The consensus of opinion seems to point to the use of separate one-story units of not more than 10,000-square-feet floor space, with ceiling not less than 10 feet high. These buildings should include a fireproof roof, and the floor should withstand a load of 550 pounds per square foot. Details of the construction of buildings of a somewhat similar type may be found in the Construction Section, Ordnance Department, class 19, division 2, drawing 60, the Standard Prime and Fuse House, type No. 2; the Curtis Ordnance Depot, class 19, drawing 9; the Charleston Depot, job No. 6243, plan No. 49, dated May 22,1918; the Pig Point Ordnance Depot, class 19, division 19, drawing 6.
The composite drawing figure 218 has been made from the above-mentioned drawings, and shows an ideal storage magazine which can be used as a basis for further recommendations on this subject.
Recommendation is made in reference to the construction of these buildings as follows:
Building for storage of pyrotechnics to be not more than 200 by 50 feet, with one floor and ceiling not less than 10 feet high.
Floor to be of concrete, raised from the ground on piles, to avoid ground moisture.
For convenience in loading, the floor or platform to be 3 feet 9 inches above track rail.
Floor must stand a load of 550 pounds per square foot.
Entire building should be fireproof throughout, with walls of hollow tile.
Where partitions are used, they should be hollow tile, extending to the roof and across the entire width, without openings, and with separate outside fireproof doors for each compartment.
Roof should be constructed of gypsum slabs, covered with standard-specification roofing material.
There seems to be a difference of opinion in regard to an automatic sprinkler equipment, certain of the bureaus recommending that an automatic sprinkler system should be installed. However, the arguments advanced by others indicate that a sprinkler system would not be altogether desirable, particularly in regard to dead storage, with isolated buildings. Certain fire-prevention apparatus, however, is recommended for protection against small fires occurring in the vicinity, which could be put out by hand.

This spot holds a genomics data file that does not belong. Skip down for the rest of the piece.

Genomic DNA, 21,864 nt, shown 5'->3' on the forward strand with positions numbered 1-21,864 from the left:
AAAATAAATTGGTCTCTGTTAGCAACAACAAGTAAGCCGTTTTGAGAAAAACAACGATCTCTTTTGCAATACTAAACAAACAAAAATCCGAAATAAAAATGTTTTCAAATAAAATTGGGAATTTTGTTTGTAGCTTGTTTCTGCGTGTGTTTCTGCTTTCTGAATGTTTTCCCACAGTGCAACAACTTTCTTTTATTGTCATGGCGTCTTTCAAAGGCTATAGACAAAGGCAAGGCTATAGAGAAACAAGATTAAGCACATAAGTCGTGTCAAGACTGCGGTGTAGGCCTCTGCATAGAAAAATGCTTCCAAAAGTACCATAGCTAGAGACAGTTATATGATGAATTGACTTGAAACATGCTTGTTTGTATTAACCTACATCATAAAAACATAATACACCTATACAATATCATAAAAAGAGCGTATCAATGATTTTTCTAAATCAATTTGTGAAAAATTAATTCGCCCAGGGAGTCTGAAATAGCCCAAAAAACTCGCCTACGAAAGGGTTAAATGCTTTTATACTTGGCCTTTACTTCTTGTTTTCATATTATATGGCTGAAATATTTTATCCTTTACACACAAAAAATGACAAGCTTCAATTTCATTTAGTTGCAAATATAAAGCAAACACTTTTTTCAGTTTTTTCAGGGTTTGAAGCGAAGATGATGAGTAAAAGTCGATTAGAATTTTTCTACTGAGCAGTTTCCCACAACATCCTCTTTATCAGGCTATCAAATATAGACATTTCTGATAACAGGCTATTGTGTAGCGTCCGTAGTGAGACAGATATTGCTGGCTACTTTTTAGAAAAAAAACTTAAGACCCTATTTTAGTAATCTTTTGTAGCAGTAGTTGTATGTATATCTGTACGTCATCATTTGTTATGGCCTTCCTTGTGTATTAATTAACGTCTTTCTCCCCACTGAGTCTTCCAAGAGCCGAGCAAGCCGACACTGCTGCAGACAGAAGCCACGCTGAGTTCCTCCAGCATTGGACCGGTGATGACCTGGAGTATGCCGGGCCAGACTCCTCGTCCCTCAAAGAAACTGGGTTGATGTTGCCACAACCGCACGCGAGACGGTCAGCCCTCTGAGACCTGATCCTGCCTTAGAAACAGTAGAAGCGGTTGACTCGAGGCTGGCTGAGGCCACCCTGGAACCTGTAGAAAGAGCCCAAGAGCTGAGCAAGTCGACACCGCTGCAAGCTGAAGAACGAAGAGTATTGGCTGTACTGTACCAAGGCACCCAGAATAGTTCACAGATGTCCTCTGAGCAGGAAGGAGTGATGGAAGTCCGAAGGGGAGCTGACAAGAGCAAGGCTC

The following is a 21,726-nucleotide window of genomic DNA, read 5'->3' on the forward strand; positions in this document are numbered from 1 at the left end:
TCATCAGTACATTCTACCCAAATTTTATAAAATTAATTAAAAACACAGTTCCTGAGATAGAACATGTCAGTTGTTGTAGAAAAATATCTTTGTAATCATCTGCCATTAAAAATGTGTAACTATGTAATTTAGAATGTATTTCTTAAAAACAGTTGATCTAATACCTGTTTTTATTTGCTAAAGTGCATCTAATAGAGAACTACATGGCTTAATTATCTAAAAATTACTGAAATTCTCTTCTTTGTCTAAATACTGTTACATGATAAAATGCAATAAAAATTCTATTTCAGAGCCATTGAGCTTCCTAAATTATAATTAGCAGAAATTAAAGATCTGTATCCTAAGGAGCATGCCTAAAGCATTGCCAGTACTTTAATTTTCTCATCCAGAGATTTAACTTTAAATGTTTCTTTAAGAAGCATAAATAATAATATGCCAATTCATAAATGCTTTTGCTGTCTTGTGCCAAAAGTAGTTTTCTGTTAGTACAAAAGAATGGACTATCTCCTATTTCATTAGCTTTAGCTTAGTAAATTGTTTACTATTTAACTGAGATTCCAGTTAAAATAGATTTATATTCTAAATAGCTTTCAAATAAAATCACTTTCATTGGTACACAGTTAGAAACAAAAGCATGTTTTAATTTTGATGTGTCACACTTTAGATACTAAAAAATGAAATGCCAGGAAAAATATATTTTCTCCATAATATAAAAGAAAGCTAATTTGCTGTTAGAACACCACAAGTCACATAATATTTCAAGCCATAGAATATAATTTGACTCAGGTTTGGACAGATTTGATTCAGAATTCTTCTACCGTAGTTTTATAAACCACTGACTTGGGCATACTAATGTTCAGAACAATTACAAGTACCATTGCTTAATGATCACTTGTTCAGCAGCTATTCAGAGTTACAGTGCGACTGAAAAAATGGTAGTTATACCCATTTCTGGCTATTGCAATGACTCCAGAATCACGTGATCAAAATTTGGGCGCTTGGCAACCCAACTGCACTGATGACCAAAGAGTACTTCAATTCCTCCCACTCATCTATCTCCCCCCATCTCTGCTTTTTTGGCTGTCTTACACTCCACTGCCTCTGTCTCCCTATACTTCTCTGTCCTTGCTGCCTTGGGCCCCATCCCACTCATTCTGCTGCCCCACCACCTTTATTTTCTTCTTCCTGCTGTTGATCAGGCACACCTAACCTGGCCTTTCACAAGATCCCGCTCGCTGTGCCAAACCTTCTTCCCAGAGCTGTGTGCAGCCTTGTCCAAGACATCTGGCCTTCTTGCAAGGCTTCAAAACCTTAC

Fig. 218. - Composite drawing for storage warehouse.
They recommend the use of the standard-construction fire-extinguishers and refer particularly to a generous supply of 40-gallon bucket tanks containing calcium-chloride or sodium-chloride solutions, as well as 5-gallon hand-pump tanks. They advise also that the Ordnance Department in its construction section of arsenals use 2 1/2-gallon arctic extinguishers. (These consist of calcium chloride with small carbon-dioxide cylinders.) It is understood that all these extinguishers should be outside the building and accessible for the purpose of renewing the evaporated water at stated intervals.
Recommendations for fire protection are as follows:
Sprinkler system not recommended with the dead storage of pyrotechnic material, due to sprinkler heads not being affected promptly enough, and to the possibility of freezing.
Standard 2 1/2-gallon arctic extinguishers placed at convenient points, both inside and outside of building, with one unit for not more than 2,500 feet of floor space.
A number of 40-gallon bucket tanks containing calcium-chloride or sodium-chloride solution, to be conveniently placed outside of building, easily accessible for the purpose of renewing the evaporated water.
Spark arresters to be used on all locomotives in proximity to all storage houses.